Picture this…a fourth grade teacher sitting on a high chair in the middle of her classroom of twenty-five students, eyes focused down on a book she was reading aloud to…
I saw this as I entered the room to teach writing after this teacher’s daily Read Aloud Time .
The students were seated at their desks but their eyes were gazing out the classroom windows, and the students appeared deaf to the story their teacher was reading to them.
When I first saw the teacher reading aloud I thought, “What a perfect introduction to story writing time.” I always suggest to students that the more they read the better they write.
Then I realized that no one was paying attention!
Mid-Week Focus this week features ideas I developed from this experience for…
…ways to revise Read Aloud Time to ensure that everyone participates and pays attention to the story being presented.
Check out these ideas and pick what’s best for your class…
Create a Chorus to Repeat the Story Theme – Reading aloud from a picture book or chapter book doesn’t have to be strictly verbatim.
When you’re preparing for Read Aloud Time you can write a new phrase to share with your class that captures the main idea of the story.
For example, you might write, “Joey knew that moving to California would be a challenge but he was ready, at least he thought he was ready.”
Before you begin to read the book you’ve selected, write the phrase on the board and explain to students that you’d like them to join in when you begin to say it aloud.
Kids will listen for your prompt and in doing so, pay closer attention to your reading.
You’ll need to decide ahead where to insert the phrase during your Read Aloud Time.
Offer Students Supporting Roles – Every story has a main character and most stories have characters who play a supporting role.
If you’re planning to read a picture book aloud to students in the early grades and you have a student whose attention tends to wander, you might invite him or her to be the voice of a supporting character during Read Aloud Time.
You may need to have that student stand by you and you may also want to prompt your co-reader with a few words of introduction like, “and then, the youngest rabbit said…”
Add Sound Effects – Every story has a setting. As you begin Read Aloud Time ask the class to listen for the sounds of the story.
Ask kids to add sound effects – For example, when you’re reading the amazing true story of Balto, the hero dog that delivered diphtheria antitoxin medicine to Nome, Alaska in 1925, and for whom the Iditarod dog race is named, invite the class to make the howling sounds of Huskies at your signal.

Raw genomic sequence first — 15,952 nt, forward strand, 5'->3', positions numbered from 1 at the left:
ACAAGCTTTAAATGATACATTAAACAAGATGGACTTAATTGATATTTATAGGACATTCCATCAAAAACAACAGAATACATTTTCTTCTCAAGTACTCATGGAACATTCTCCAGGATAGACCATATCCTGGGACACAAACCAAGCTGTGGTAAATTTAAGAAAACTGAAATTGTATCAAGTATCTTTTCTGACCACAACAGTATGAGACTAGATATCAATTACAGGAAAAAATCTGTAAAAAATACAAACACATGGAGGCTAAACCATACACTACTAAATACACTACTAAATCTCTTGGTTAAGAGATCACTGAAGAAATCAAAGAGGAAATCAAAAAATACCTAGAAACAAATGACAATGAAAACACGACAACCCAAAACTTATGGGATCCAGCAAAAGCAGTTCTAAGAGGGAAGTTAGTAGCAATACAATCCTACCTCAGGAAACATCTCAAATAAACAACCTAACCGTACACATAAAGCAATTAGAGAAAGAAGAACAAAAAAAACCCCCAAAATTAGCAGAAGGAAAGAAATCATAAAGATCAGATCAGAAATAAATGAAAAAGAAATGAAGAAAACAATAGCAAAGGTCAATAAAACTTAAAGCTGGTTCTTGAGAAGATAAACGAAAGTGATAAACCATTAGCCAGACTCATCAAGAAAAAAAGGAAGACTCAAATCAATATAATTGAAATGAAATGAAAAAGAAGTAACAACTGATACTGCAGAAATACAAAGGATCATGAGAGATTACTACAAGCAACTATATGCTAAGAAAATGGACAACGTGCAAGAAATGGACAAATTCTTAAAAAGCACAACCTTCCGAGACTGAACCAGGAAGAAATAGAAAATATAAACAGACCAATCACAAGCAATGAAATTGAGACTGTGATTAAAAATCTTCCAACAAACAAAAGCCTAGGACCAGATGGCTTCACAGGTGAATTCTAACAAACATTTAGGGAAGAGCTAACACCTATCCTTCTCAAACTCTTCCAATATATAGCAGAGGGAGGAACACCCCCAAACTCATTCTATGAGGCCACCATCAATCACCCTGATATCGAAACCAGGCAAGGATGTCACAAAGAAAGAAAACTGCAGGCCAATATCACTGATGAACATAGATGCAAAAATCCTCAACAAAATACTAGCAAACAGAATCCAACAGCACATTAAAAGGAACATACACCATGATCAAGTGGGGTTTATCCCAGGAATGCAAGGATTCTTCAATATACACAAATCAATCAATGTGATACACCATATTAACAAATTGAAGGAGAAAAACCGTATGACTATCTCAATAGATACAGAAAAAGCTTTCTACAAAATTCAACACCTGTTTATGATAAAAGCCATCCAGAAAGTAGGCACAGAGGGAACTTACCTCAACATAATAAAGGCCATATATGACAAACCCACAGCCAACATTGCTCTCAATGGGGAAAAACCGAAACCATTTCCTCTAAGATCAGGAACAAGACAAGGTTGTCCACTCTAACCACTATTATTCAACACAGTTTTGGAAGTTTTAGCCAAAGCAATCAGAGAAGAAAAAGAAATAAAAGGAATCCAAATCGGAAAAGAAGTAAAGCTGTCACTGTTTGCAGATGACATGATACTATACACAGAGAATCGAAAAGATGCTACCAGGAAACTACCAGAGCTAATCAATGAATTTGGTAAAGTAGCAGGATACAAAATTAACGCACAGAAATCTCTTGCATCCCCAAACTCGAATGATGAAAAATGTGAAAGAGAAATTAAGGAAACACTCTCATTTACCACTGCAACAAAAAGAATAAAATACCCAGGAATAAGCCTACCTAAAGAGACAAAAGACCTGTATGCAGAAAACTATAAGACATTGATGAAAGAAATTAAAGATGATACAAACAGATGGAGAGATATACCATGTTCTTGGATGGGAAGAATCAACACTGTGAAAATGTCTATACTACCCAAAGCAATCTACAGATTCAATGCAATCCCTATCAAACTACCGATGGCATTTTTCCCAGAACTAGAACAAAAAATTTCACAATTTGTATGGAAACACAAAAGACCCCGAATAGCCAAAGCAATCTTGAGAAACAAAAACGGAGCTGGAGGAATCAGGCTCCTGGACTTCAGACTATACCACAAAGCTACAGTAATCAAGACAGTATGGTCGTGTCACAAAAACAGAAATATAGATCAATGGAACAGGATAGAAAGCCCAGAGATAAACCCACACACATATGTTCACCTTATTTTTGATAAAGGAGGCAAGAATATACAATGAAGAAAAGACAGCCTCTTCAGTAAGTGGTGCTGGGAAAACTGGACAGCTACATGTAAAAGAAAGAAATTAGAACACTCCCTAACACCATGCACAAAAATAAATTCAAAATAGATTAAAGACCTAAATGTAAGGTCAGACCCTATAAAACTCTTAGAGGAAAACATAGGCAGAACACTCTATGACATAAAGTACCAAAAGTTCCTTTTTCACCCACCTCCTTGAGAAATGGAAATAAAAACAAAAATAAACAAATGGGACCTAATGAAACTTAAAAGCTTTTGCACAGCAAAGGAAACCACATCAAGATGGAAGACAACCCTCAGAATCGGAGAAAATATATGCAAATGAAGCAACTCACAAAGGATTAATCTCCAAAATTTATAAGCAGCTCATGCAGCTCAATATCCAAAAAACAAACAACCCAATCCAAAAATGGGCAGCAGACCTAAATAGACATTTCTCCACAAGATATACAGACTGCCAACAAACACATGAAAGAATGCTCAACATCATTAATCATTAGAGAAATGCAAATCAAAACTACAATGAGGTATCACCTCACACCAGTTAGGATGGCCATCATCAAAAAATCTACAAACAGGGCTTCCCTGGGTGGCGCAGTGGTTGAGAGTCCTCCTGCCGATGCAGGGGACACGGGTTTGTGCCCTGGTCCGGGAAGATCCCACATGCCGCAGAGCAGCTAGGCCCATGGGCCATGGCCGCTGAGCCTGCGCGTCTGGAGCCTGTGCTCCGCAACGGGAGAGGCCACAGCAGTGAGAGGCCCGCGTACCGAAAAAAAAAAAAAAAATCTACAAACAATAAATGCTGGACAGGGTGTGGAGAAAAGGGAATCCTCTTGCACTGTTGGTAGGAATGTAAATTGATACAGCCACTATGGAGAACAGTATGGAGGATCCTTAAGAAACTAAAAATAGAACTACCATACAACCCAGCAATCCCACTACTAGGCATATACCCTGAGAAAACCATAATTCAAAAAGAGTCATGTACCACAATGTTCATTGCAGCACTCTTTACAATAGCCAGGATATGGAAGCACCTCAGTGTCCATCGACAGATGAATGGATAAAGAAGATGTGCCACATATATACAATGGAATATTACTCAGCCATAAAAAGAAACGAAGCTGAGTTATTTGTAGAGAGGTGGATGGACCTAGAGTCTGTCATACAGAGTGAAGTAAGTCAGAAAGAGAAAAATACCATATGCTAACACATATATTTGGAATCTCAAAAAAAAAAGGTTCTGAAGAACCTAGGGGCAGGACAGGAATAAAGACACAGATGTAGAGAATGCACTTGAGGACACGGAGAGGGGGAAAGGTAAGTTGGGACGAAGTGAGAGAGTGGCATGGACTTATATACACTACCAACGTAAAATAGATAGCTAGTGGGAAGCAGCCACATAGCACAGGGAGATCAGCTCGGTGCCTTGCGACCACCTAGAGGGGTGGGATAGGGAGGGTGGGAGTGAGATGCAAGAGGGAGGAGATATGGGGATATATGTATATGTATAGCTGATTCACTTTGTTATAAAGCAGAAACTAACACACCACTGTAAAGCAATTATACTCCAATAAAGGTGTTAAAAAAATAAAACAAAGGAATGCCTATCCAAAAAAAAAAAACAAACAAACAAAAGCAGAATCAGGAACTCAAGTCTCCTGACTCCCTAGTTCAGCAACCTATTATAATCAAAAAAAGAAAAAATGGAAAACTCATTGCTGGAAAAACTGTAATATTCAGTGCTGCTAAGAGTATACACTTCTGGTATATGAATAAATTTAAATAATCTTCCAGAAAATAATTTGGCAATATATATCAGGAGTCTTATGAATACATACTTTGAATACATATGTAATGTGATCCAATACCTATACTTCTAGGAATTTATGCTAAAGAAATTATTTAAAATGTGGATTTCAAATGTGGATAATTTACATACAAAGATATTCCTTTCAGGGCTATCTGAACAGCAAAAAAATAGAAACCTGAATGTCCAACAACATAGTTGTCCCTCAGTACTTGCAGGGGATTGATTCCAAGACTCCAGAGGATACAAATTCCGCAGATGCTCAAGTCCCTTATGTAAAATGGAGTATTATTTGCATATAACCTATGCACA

Add your own sound effects – If, for example, you’re reading a story about two kids who come upon an old run-down shack at the edge of a forest and dare each other to open the door, make a creaking sound as you read.
Stop and invite the class to repeat how the creaking door sounded. Inviting the class to participate in the delivery of a story aloud helps them stay focused on the reading.
Use Read Aloud Time to Introduce Children to the World – The popularity of Social Media today tends to teach children to focus on themselves and friends they
“like” in personal online circles. Some kids don’t even know that there’s a whole world out there!
Teachers can help students learn about the world by reading aloud multicultural stories; tales about cultures and languages other than their own.
When you select a story to share with your class that includes characters from other countries, use Google Translate to find a few phrases in the language of that country to teach your students.
Learning to speak different languages helps children learn about the world and develop communication skills – a key to success in the 21st century.
Read Aloud Time is special at school and at home. In a recent story I read about Beverly Cleary, who is now 97 years old, the beloved author noted that she wished more parents would read aloud today.
Describing the pleasure of hearing her mother read aloud in the evening when she was a child, Cleary recalled an era when some people like her didn’t even have a radio.
No distractions in that home so long ago, I thought to myself. Parents and teachers today sip from another cup of tea!
Look for another Attentionology for K – 5 Teachers on Monday. Please send comments; subscribe to Attentionology; and share this site with colleagues!
Talk with you again soon,
Barbara ♥ The Lovable Poet